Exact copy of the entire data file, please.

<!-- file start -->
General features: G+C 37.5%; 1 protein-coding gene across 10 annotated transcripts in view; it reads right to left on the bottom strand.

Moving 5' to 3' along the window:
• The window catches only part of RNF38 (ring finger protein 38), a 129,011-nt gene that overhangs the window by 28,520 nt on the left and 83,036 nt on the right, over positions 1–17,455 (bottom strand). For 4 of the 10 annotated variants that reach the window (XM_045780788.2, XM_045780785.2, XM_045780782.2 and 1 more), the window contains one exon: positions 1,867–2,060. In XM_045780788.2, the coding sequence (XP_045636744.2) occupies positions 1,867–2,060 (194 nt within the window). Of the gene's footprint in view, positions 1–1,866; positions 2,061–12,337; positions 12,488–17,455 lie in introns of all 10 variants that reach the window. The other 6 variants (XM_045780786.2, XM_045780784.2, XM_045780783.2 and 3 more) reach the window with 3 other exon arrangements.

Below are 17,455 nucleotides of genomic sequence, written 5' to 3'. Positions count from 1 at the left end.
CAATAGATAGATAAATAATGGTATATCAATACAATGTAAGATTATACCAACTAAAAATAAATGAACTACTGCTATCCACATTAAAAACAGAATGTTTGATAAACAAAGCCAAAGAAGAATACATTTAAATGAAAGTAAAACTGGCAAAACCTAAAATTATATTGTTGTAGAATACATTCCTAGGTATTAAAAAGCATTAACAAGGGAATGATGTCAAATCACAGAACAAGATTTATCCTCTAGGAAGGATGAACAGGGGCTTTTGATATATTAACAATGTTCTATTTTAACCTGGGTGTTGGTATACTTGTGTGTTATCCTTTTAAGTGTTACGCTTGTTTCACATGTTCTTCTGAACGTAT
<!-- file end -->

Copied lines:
General features: G+C 37.5%; 1 protein-coding gene across 10 annotated transcripts in view; it reads right to left on the bottom strand.

Moving 5' to 3' along the window:
• The window catches only part of RNF38 (ring finger protein 38), a 129,011-nt gene that overhangs the window by 28,520 nt on the left and 83,036 nt on the right, over positions 1–17,455 (bottom strand). For 4 of the 10 annotated variants that reach the window (XM_045780788.2, XM_045780785.2, XM_045780782.2 and 1 more), the window contains one exon: positions 1,867–2,060. In XM_045780788.2, the coding sequence (XP_045636744.2) occupies positions 1,867–2,060 (194 nt within the window). Of the gene's footprint in view, positions 1–1,866; positions 2,061–12,337; positions 12,488–17,455 lie in introns of all 10 variants that reach the window. The other 6 variants (XM_045780786.2, XM_045780784.2, XM_045780783.2 and 3 more) reach the window with 3 other exon arrangements.

Below are 17,455 nucleotides of genomic sequence, written 5' to 3'. Positions count from 1 at the left end.
CAATAGATAGATAAATAATGGTATATCAATACAATGTAAGATTATACCAACTAAAAATAAATGAACTACTGCTATCCACATTAAAAACAGAATGTTTGATAAACAAAGCCAAAGAAGAATACATTTAAATGAAAGTAAAACTGGCAAAACCTAAAATTATATTGTTGTAGAATACATTCCTAGGTATTAAAAAGCATTAACAAGGGAATGATGTCAAATCACAGAACAAGATTTATCCTCTAGGAAGGATGAACAGGGGCTTTTGATATATTAACAATGTTCTATTTTAACCTGGGTGTTGGTATACTTGTGTGTTATCCTTTTAAGTGTTACGCTTGTTTCACATGTTCTTCTGAACGTAT